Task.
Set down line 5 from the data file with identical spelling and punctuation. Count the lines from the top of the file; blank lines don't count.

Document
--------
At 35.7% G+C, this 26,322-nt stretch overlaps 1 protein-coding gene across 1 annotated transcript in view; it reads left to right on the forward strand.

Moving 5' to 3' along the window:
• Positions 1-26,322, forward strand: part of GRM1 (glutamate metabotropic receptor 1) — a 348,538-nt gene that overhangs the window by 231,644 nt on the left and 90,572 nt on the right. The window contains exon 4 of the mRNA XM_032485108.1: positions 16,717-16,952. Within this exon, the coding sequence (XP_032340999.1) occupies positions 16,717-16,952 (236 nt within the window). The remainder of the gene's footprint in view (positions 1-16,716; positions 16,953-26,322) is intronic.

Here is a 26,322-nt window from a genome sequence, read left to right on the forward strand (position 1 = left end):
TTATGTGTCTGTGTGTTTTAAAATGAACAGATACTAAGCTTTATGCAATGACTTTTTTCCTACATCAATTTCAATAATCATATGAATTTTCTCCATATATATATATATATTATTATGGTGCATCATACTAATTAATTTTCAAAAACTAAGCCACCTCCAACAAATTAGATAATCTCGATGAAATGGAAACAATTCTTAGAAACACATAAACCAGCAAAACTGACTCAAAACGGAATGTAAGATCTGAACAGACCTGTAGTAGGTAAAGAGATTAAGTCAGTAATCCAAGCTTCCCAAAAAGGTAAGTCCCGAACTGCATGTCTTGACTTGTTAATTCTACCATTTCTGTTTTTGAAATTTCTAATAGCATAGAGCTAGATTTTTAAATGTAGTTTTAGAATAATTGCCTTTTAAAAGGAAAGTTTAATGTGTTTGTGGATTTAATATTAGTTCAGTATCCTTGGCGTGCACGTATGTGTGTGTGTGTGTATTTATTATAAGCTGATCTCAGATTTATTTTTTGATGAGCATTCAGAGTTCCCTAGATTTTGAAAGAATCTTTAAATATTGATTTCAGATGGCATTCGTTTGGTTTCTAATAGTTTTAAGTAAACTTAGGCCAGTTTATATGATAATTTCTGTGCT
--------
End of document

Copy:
TTATGTGTCTGTGTGTTTTAAAATGAACAGATACTAAGCTTTATGCAATGACTTTTTTCCTACATCAATTTCAATAATCATATGAATTTTCTCCATATATATATATATATTATTATGGTGCATCATACTAATTAATTTTCAAAAACTAAGCCACCTCCAACAAATTAGATAATCTCGATGAAATGGAAACAATTCTTAGAAACACATAAACCAGCAAAACTGACTCAAAACGGAATGTAAGATCTGAACAGACCTGTAGTAGGTAAAGAGATTAAGTCAGTAATCCAAGCTTCCCAAAAAGGTAAGTCCCGAACTGCATGTCTTGACTTGTTAATTCTACCATTTCTGTTTTTGAAATTTCTAATAGCATAGAGCTAGATTTTTAAATGTAGTTTTAGAATAATTGCCTTTTAAAAGGAAAGTTTAATGTGTTTGTGGATTTAATATTAGTTCAGTATCCTTGGCGTGCACGTATGTGTGTGTGTGTGTATTTATTATAAGCTGATCTCAGATTTATTTTTTGATGAGCATTCAGAGTTCCCTAGATTTTGAAAGAATCTTTAAATATTGATTTCAGATGGCATTCGTTTGGTTTCTAATAGTTTTAAGTAAACTTAGGCCAGTTTATATGATAATTTCTGTGCT